Access, Power, and Money

The Boston Social Forum and the Democratic National Convention: open, honest dialogue versus a $95 million infomercial


| July 2004


BOSTON -- The Boston Social Forum was a weekend of open discussions about militarism, genetically altered foods, truth in politics, healthcare, and many other issues. Sean Donahue, media contact of the Boston Social Forum, estimated a $200,000 price tag for the weekend event.

By contrast, the Democratic National Convention has an estimated cost of about $95 million -- according to the Campaign Finance Institute -- half will be footed by city, state, and federal taxes. The Convention is a closed forum. It is a strategic, televised presentation of a party platform to the American people. Because there is no discussion of the issues at the Convention the press covers the horse race: how the party is presenting those issues as opposed to their validity. The platform of the Democratic party either skips the topics so passionately discussed at the Social Forum or modifies them due to what many would call, 'political realities' and what others would call, 'corporate interests.'

While one in eight Americans are under the poverty line and one in ten Americans do not have health insurance, at this convention -- reports Broadcasting and Cable, a trade publication -- 'Independent party planners will throw nearly 50 blowouts costing $100,000 or more each.'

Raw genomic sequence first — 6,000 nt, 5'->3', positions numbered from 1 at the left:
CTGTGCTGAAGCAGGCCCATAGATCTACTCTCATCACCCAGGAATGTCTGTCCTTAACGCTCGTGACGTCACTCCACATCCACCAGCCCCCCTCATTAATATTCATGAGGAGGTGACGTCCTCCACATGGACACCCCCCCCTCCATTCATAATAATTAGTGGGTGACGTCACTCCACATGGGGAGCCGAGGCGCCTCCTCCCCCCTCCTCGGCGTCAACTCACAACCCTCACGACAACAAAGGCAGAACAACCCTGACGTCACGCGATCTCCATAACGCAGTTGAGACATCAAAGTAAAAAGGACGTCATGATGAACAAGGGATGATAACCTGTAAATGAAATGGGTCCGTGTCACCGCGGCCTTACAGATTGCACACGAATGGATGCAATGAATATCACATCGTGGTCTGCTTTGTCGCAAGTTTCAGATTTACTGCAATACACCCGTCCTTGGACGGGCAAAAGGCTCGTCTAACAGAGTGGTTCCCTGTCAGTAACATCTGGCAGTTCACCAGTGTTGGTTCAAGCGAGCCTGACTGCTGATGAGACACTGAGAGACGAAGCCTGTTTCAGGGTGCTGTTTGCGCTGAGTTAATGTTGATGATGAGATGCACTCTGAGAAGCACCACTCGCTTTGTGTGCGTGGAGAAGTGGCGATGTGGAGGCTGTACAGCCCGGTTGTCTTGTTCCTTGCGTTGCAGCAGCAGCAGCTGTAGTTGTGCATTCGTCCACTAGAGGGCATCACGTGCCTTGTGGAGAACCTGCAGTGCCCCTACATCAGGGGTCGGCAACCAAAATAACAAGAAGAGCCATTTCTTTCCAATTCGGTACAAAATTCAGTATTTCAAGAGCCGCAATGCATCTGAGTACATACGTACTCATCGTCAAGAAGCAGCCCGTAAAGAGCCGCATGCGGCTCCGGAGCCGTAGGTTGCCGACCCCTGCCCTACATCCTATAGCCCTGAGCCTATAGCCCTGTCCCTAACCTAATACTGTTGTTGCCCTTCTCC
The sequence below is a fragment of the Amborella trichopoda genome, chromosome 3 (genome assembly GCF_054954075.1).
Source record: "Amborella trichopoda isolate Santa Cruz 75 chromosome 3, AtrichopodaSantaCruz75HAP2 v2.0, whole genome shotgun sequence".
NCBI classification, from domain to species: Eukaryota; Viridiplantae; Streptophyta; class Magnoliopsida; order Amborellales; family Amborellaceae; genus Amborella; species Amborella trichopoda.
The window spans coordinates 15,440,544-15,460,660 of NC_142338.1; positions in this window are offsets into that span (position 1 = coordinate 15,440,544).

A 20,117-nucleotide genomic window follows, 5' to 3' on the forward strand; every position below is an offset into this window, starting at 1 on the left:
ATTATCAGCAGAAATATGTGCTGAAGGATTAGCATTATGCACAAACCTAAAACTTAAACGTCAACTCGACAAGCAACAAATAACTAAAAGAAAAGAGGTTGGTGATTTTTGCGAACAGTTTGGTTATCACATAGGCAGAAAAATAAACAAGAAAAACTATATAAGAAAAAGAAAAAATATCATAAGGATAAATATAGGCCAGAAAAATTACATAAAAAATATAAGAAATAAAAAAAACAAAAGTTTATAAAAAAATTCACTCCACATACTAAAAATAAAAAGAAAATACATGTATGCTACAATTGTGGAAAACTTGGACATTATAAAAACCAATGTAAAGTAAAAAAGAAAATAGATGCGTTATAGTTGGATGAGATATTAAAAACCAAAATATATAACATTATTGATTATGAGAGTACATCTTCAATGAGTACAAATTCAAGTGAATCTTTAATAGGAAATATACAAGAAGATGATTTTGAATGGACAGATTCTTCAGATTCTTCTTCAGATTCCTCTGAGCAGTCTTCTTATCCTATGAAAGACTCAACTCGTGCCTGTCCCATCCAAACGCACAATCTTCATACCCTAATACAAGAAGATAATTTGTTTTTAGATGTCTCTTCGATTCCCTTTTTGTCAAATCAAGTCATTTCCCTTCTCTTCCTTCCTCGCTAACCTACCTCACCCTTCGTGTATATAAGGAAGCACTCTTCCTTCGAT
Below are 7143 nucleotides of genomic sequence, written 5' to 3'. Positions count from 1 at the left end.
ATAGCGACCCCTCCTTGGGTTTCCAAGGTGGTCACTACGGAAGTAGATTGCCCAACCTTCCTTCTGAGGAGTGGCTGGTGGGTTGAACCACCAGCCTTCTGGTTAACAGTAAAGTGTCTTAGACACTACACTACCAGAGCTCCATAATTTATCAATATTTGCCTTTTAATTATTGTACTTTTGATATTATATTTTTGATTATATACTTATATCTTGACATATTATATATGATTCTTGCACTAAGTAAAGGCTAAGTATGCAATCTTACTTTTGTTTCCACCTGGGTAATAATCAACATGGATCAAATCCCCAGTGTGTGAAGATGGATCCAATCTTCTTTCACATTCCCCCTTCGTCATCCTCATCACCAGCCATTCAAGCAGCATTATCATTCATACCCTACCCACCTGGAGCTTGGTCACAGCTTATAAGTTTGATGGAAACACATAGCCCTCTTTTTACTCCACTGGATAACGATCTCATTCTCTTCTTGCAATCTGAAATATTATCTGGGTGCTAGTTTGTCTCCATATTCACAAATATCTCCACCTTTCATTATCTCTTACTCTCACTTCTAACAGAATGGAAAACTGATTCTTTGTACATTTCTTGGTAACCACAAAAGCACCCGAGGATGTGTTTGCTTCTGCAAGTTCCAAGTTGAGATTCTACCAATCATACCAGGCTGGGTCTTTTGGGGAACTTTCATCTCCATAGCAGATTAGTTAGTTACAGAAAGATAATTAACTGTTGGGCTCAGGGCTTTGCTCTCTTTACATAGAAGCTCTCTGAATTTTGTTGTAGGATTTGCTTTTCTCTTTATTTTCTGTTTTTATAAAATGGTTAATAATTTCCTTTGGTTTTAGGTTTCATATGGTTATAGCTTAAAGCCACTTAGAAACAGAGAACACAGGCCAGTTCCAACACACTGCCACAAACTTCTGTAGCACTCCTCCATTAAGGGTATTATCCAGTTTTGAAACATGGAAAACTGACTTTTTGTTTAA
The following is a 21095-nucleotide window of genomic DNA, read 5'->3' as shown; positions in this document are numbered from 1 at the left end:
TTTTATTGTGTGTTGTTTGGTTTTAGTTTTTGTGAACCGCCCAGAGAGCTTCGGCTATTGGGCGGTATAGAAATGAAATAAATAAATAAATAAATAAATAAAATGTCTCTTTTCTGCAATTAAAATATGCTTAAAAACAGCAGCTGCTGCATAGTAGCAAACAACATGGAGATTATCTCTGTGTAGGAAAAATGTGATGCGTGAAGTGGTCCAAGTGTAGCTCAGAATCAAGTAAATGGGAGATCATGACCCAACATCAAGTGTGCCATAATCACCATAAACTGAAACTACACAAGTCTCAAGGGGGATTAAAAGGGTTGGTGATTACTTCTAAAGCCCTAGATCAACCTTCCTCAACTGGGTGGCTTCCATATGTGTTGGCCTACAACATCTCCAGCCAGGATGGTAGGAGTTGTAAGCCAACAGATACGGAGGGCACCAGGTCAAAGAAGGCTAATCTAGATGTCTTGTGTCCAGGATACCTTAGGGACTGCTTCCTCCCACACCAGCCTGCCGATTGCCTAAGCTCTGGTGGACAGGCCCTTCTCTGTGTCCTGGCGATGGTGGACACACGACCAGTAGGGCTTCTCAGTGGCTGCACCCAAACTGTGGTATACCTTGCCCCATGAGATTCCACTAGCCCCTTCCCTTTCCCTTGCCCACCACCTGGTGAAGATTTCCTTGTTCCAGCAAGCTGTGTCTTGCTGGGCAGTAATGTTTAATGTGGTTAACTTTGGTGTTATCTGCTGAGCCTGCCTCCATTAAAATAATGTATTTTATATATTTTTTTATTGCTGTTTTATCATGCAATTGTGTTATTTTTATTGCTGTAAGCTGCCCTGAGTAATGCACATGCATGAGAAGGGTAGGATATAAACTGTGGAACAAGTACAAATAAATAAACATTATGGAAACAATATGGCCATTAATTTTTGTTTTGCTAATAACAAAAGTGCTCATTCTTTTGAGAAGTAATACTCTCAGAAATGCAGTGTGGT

This is not merely grotesque because of the amount of money involved, it is outrageous because the money is an investment that will likely pay off. It is no wonder the Democratic Party Platform does not include a call for universal healthcare. If the 40 million uninsured Americans could throw a $100,000 party or pay $1,000 to have dinner with John Kerry then maybe things would be different. As is, money for these events has purchased access for corporate donors and business fat cats.

Thousands of young democrats got a primer on moneyed access Sunday night at what was supposed to be one of the hottest tickets in town: The Jumpoff, organized by Rock the Vote and Democratic Gain.

As hundreds of passionate, excited young democrats from around the country stood outside the club -- well over a thousand did not get in -- those lucky enough to be inside ended up waiting hours for a chance to see the headliners of the event: Bill and Hillary Clinton.






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